Then a few years ago, I found out she was coming to the Hale Center Theater in Orem to perform 110 in the Shade and that she’d give a master class to theater students at BYU. Why would she come to Utah? I mean, Utah’s increasingly becoming a cultural arts landscape, but then I found out she’d be marrying this guy:

I’ve actually never seen this movie. I guess I’m remiss in my research.

Audra McDonald’s practically almost a non-practicing Mormon. What a thrill!

Then one day in October around the government shutdown I was watching the Colbert Report, and Stephen Colbert announced that he’d be officiating a wedding originally planned to take place in Monticello, but the national landmark was closed. So he invited the couple and the wedding party to his studio, and since he’s an ordained minister, he united the eager couple on television. A couple of guests performed, including Audra McDonald. She appears in this video around 4:35:

http://www.colbertnation.com/the-colbert-report-videos/429522/october-03-2013/the-2013-government-shutdown-wedding-of-the-century-pt–2?xrs=share_copy

Reilly watched this with me, and while he wasn’t as familiar with Audra as I was (as if we’re best friends or something), when he heard her sing “White Wedding,” he had an immense newfound respect for her.  Who wouldn’t?

Wit was also where my love for Emma Thompson increased. And this movie is where I discovered composer Arvo Pärt. If you don’t know either of these artists, you should. And if you don’t know about the movie, please fix that.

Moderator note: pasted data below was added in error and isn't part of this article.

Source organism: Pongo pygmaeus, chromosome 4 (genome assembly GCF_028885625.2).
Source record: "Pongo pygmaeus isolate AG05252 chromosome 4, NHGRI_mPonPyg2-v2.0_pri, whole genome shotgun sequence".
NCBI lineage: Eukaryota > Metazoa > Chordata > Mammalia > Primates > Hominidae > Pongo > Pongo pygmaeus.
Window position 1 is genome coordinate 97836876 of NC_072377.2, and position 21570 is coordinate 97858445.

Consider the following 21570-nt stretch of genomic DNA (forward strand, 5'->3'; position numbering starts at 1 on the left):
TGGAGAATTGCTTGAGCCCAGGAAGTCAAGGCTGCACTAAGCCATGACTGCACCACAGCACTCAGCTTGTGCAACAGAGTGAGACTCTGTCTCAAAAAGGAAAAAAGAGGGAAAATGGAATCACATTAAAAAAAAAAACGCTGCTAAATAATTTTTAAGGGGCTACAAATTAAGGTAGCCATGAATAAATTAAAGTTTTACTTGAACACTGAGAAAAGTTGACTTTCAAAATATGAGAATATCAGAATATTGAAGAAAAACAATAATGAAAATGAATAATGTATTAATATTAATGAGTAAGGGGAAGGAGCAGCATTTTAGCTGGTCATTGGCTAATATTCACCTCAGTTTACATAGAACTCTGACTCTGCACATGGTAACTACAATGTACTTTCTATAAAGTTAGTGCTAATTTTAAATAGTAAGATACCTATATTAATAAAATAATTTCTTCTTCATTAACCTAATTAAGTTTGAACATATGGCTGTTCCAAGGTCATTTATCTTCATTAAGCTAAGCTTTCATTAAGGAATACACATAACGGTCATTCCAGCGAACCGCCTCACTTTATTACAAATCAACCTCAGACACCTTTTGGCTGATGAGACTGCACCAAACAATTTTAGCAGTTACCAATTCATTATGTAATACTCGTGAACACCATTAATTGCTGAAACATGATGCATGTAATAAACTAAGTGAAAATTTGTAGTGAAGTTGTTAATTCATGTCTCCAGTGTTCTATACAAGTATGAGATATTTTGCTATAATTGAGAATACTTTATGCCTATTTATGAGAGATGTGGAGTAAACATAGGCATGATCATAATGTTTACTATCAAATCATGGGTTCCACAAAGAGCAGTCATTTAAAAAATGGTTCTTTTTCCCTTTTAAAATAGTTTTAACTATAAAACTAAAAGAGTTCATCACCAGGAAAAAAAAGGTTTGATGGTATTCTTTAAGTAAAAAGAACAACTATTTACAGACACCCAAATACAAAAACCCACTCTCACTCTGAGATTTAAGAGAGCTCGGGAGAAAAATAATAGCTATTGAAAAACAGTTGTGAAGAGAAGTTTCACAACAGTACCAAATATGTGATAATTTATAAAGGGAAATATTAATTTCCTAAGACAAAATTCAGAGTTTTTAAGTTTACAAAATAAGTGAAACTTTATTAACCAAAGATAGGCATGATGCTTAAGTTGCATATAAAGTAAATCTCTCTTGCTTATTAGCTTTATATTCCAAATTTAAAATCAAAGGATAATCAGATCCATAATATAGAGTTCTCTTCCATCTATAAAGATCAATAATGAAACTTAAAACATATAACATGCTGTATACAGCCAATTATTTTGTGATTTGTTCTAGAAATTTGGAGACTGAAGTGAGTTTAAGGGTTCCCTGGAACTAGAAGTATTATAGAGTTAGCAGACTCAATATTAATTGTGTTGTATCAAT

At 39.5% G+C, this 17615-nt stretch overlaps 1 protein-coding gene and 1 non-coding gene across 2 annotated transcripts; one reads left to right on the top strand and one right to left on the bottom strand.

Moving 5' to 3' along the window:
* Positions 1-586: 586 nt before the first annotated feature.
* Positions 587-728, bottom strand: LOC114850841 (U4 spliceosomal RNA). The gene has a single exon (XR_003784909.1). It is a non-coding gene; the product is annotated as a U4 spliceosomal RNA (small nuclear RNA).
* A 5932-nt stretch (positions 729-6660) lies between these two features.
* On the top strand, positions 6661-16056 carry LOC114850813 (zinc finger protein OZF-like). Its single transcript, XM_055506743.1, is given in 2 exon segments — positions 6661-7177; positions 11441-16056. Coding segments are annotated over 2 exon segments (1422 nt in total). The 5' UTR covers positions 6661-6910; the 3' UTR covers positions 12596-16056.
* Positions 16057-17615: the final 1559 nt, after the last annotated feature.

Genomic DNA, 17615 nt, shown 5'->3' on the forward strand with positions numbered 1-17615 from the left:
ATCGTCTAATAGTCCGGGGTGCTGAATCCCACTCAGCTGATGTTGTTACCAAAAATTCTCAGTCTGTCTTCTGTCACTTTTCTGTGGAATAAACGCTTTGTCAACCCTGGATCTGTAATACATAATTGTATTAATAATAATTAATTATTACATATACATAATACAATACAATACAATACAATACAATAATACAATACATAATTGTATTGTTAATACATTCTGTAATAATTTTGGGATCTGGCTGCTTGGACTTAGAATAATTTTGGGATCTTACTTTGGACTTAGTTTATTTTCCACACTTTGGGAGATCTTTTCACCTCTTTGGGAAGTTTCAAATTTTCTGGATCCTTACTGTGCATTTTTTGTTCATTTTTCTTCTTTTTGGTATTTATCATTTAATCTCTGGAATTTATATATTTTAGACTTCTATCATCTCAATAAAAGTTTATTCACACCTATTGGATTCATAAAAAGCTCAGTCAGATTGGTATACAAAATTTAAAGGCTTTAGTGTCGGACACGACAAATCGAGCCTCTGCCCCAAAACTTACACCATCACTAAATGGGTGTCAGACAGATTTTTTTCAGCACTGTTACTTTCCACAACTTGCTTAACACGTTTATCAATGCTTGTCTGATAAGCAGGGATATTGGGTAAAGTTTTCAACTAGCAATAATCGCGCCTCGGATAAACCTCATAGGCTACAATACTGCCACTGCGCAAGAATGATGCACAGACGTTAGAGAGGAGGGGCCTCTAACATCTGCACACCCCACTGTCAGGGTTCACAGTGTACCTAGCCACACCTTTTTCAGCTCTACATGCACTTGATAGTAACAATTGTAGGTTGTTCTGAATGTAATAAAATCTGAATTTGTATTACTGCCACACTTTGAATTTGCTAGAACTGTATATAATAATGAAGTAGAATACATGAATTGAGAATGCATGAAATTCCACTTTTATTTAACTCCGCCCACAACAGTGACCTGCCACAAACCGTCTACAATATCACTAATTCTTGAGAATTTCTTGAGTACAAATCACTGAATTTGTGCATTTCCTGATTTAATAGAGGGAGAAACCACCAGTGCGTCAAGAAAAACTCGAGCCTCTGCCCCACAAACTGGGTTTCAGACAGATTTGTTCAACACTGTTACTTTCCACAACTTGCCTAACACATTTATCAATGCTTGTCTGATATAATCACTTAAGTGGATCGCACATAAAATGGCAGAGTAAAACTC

So you can imagine how different my 15-minute experience with the Sound of Music Live! was than watching the original movie with Julie Andrews. The acting wasn’t great, but I still liked the songs. The associations with Carrie and Audra and Wit and Arvo Pärt and all the accompanying awesome feelings made me experience this live television event differently than if I had expected a mere live remake of everyone’s movie normalform.

Free Books to Utah/Salt Lake County Friends

You guys, we have a lot of books. Some of them are duplicates. Some of them we don’t want.

Here they are. If you can come pick up the books you want, or if I can meet you to give you the books, let me know. Text, email, or call. First come, first served. I am not paying to ship free books.

All books are paperback unless otherwise noted.  As we continue sorting through our books, we’ll probably have more to give away.

Author Title Condition
 

Ancient Prophets

 

Mormon, Editor

 

Le Livre de Mormon – Hardcover Missionary Copy

 

Excellent

Who wouldn’t want one of these, n’est-ce pas?
 

Boccaccio